Citation

(Re)examining the foundations: Conceding the empirical basis of world culture theory?

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Abstract:

This presentation questions the empirical basis upon which World Culture Theory (WCT) is built, yet so often implicitly conceded by critics. With reference to Japan, the paper begins by outlining how the major tenets of WCT break down the moment it descends from the level of ‘global’ theory and is forced to submit to the test of actual historical and contemporary educational trajectories. The conceptual categories opened up here are then extended with reference to an increasing number of empirical studies worldwide that seem to confound a WCT reading of global convergence. Shifting the focus to Nepal, the paper illustrates the complications that attend the extension of WCT to the ‘developing’ world. Given that viewing Japan, Nepal, and other national cases through the WCT optic so distorts realities on the ground, the central questions become: How useful it is to continue to speak about an emergent/convergent World Culture? Why do proponents of World Culture continue to overlook the mounting empirical evidence against their theory? Why have they yet failed to engage the ‘developing’ world or moved beyond research designs privileging large-scale samples and an exclusive focus on policy-texts? In setting forth these questions, I make the case that WCT can be challenged without reference to theoretical alternatives but even solely on the basis of ‘misreading’ even basic facts on the ground and attempting to re-write (or choosing to ignore) a vast amount of empirically-based, critical scholarship that ‘reads’ an alternative world.

Author's Keywords:

globalization, world culture theory, Nepal, Japan
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Association:
Name: 55th Annual Conference of the Comparative and International Education Society
URL:
http://www.cies.us


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URL: http://citation.allacademic.com/meta/p493632_index.html
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MLA Citation:

Rappleye, Jeremy. "(Re)examining the foundations: Conceding the empirical basis of world culture theory?" Paper presented at the annual meeting of the 55th Annual Conference of the Comparative and International Education Society, Fairmont Le Reine Elizabeth, Montreal, Quebec, Canada, <Not Available>. 2014-11-26 <http://citation.allacademic.com/meta/p493632_index.html>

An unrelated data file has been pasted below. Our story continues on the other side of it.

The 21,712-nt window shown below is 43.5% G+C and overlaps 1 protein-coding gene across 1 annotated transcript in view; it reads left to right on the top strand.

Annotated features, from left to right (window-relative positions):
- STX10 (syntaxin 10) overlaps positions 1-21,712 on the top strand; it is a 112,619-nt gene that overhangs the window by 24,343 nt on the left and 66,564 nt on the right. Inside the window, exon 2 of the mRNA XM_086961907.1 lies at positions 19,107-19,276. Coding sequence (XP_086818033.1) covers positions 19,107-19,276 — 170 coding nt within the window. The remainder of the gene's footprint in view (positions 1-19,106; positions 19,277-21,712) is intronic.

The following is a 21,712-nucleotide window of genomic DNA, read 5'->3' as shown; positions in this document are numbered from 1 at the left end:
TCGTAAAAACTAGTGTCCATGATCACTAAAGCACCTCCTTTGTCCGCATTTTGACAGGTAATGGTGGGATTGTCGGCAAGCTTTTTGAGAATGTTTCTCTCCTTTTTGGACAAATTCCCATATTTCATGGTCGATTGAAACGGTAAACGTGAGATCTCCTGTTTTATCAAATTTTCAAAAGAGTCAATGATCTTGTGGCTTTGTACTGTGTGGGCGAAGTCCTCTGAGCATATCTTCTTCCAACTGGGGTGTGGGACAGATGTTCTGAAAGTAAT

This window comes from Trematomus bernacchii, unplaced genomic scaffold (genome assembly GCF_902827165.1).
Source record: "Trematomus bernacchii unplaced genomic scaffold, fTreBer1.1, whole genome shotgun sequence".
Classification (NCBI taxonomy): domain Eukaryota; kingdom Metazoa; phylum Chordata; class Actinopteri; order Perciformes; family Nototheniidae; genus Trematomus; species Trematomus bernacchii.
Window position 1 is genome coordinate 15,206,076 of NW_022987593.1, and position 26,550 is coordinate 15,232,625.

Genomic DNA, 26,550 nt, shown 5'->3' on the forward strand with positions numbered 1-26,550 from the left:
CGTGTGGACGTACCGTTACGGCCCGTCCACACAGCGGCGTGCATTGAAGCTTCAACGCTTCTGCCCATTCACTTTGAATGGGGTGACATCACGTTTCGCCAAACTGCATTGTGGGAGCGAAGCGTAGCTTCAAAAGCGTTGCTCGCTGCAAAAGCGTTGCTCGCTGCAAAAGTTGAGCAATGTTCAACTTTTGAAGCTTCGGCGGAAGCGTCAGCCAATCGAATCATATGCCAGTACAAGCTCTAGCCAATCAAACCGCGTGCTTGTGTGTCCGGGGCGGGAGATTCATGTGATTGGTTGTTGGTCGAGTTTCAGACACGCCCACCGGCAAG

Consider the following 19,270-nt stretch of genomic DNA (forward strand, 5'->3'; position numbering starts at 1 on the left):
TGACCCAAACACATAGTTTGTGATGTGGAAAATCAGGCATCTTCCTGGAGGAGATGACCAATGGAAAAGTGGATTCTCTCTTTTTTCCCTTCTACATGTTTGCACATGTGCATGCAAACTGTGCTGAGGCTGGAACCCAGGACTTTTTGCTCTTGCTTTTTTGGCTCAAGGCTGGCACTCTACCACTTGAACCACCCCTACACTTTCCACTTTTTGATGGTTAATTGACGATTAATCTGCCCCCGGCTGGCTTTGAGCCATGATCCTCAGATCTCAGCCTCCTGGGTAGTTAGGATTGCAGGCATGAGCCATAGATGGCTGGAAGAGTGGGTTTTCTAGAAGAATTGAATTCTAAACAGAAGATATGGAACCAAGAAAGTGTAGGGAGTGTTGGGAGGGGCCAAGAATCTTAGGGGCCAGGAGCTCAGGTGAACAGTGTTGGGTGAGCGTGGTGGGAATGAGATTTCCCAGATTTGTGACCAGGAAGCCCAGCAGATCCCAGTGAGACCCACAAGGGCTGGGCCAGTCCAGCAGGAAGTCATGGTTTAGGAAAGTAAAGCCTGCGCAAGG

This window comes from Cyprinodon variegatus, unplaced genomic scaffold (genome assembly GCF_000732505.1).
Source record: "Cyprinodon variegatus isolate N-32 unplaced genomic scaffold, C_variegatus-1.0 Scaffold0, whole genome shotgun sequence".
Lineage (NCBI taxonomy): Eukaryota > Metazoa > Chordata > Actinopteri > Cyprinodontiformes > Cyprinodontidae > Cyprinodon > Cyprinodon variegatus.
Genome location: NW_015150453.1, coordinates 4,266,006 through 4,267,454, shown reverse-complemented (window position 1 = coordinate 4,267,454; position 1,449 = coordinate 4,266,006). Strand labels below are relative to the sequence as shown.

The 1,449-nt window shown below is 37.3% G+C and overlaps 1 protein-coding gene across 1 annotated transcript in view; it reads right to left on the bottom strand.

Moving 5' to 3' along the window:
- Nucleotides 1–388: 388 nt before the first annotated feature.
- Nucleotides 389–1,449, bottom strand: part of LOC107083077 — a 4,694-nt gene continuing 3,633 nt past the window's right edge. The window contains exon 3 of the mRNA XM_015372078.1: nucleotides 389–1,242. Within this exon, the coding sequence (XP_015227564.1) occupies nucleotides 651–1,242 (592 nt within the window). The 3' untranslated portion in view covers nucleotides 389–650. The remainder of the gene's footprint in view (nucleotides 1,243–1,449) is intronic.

APA Citation:

Rappleye, J. "(Re)examining the foundations: Conceding the empirical basis of world culture theory?" Paper presented at the annual meeting of the 55th Annual Conference of the Comparative and International Education Society, Fairmont Le Reine Elizabeth, Montreal, Quebec, Canada <Not Available>. 2014-11-26 from http://citation.allacademic.com/meta/p493632_index.html

Publication Type: Panel Paper
Abstract: This presentation questions the empirical basis upon which World Culture Theory (WCT) is built, yet so often implicitly conceded by critics. With reference to Japan, the paper begins by outlining how the major tenets of WCT break down the moment it descends from the level of ‘global’ theory and is forced to submit to the test of actual historical and contemporary educational trajectories. The conceptual categories opened up here are then extended with reference to an increasing number of empirical studies worldwide that seem to confound a WCT reading of global convergence. Shifting the focus to Nepal, the paper illustrates the complications that attend the extension of WCT to the ‘developing’ world. Given that viewing Japan, Nepal, and other national cases through the WCT optic so distorts realities on the ground, the central questions become: How useful it is to continue to speak about an emergent/convergent World Culture? Why do proponents of World Culture continue to overlook the mounting empirical evidence against their theory? Why have they yet failed to engage the ‘developing’ world or moved beyond research designs privileging large-scale samples and an exclusive focus on policy-texts? In setting forth these questions, I make the case that WCT can be challenged without reference to theoretical alternatives but even solely on the basis of ‘misreading’ even basic facts on the ground and attempting to re-write (or choosing to ignore) a vast amount of empirically-based, critical scholarship that ‘reads’ an alternative world.


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